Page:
Where did Max Norman fit in?

He was in an interesting position. Because he was starting to be well-known because of the Ozzy records. But because he wasn’t [well-known] when Ozzy did those records, for Ozzy he kind of had to be Ozzy’s bitch. If Ozzy said something, he expected Max to do it, period. He didn’t get a lot of input as far as that. Although he had a lot of input with me. Because I was brand new at it. I’d never done a record and he was really helpful for me as far as tightening up, doing two takes and lining them up right. He helped me a lot, but he was kind of a little bit of an Ozzy whipping boy for Ozzy and that’s why he didn’t get a chance to mix the record, which I think was a f— up. I mean, he should have. He mixed the first two Ozzy records and they’re bitchin’. But then Ozzy figured he could get somebody else better. I think at that point, that’s when he switched from Jet Records to Sony. Sony were the big boys, and they said “Max Norman? Who’s he? Get somebody else!” That’s why Tony Bongiovi ended up mixing the record, even though he wasn’t there for the recording, and that record could have sounded so much better I think, if Max had been allowed to mix it.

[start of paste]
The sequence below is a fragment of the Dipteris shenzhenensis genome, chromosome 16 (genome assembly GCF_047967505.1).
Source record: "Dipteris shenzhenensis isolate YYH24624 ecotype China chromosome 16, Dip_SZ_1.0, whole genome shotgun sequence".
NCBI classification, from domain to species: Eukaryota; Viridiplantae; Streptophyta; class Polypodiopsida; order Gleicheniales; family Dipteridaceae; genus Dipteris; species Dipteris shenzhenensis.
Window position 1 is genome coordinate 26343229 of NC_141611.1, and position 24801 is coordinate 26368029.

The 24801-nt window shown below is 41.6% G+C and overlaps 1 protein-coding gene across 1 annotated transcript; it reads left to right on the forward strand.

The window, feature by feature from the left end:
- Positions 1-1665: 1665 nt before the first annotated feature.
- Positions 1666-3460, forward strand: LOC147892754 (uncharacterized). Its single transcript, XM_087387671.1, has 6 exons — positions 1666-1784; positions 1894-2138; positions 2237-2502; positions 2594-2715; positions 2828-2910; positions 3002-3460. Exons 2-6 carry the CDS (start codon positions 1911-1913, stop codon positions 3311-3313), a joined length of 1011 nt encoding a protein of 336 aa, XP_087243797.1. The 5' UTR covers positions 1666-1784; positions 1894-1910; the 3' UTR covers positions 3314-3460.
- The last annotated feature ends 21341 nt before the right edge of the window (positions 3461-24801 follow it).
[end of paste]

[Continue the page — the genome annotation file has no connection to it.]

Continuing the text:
That’s a pretty big record for you to be involved with for your first experience in the studio.

Yeah, yeah. There was times that it would sink in on me. I tried to ignore it. You don’t want to sit around thinking, “Oh my God — Randy Rhoads played on records before me. Oh my God — Everybody’s going to be looking at me.” You know, you try to ignore all of that s—, but there were a couple of nights [where it got to me], because we did it on Ridge Farm, which is an actual farm in the middle of Scotland and there’s nothing except cows and farms out there. There’s no distractions, so every once in a while, I’d wander into the tech’s room and smoke a little pot. It was nice because it relaxed me, but then eventually, I would start thinking about it and that’s where I’d go into my “Oh my God, I hope I don’t f— up” modes. So I tried not to do that too much.